Giving Compass' Take:

• In this GrantCraft post, Melanie Powers from AIDS United discusses the work of the Southern HIV Impact Fund, which aims to help under-financed regions in the U.S. acquire more resources to fight HIV/AIDS.

• So far, the fund has reached nine states and empowered organizations that have deep ties to local communities. How can we follow-up with more outreach to the South in the public health sector?

• Here's why ending HIV starts with empowering women and girls.

The U.S. South has never received funding proportional to its burden of HIV and AIDS, whether from the government or private resources. In 2017, to address the complexities of the epidemic in this region, Funders Concerned About AIDS (FCAA) brought together a group of grantmakers including Gilead Sciences, Ford Foundation, the Elton John AIDS Foundation, ViiV Healthcare, and Johnson and Johnson, forming a first-of-its-kind funding collaborative: the Southern HIV Impact Fund. Managed by AIDS United, the Fund aims to increase resources directed to the region and act as a catalyst for progress.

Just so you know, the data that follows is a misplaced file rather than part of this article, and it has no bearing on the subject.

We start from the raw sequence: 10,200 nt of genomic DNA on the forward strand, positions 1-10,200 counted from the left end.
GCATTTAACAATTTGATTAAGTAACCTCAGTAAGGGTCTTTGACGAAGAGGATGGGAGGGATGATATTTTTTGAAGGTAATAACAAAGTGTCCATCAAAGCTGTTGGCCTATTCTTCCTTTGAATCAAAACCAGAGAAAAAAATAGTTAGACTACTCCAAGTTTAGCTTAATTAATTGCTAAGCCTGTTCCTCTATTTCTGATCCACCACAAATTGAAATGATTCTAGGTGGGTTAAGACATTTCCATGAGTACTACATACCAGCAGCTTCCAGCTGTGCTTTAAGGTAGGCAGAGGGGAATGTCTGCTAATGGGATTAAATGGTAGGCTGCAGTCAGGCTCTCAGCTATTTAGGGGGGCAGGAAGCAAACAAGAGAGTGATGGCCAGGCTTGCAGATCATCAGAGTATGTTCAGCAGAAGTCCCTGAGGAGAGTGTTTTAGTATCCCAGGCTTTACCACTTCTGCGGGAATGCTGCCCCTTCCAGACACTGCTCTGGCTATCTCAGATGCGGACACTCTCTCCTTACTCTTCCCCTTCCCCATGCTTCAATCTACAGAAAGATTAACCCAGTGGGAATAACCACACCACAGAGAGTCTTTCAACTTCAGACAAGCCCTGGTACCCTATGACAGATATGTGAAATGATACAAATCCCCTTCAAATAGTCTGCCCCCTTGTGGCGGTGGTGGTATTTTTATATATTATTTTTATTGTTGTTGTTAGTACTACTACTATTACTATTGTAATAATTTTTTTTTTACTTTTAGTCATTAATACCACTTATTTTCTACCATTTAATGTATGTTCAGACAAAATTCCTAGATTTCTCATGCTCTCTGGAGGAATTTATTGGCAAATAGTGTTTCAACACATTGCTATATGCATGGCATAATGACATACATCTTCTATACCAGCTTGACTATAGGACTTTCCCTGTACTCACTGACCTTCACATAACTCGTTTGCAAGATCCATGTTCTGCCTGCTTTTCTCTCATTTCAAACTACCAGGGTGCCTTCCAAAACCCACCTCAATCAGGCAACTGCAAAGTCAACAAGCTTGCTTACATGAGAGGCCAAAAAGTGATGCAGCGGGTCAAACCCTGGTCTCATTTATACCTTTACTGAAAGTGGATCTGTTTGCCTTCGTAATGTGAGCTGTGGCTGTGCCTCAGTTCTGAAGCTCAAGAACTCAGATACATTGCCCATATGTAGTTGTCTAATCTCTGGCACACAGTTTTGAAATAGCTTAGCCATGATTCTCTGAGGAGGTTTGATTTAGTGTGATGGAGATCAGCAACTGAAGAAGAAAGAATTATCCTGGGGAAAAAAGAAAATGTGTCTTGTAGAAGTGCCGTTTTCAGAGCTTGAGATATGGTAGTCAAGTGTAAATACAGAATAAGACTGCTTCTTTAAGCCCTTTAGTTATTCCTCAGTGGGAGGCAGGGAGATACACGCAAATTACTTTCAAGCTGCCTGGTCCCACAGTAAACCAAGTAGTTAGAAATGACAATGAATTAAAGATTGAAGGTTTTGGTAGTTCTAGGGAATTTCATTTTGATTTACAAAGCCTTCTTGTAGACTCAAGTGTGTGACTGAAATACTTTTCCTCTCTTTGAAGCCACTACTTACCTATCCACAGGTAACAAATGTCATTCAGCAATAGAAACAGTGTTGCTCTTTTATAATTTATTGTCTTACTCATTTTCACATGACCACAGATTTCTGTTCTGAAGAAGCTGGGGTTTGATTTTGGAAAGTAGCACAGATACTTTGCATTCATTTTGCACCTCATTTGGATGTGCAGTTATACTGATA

One way it does this is by engaging organizations that are new to HIV work but that have a deep history and broad reach among affected populations. This helps to ensure that those most impacted are able to play a vital role in identifying effective solutions. The Fund is also working to build a pipeline of new leaders through its 10-person, year-long cohort learning experience that more accurately reflects the current face of the epidemic — Black, Latinx, queer, and transgender ...

To date, the Southern HIV Impact Fund has:

  • Made an initial investment of $2.65 million in support of 37 grantee organizations.
  • Reached nine deeply impacted states: Alabama, Florida, Georgia, Louisiana, Mississippi, North Carolina, South Carolina, Tennessee, and Texas.
  • Mobilized more than $200K in rapid response grants, including emergency support for organizations serving people with HIV in regions devastated by hurricanes.
  • Trained 10 established and emerging leaders from Southern communities working to end HIV in the South.

Read the full article about bringing southern U.S. grantees together to drive progress against HIV/AIDS by Melanie Powers at GrantCraft.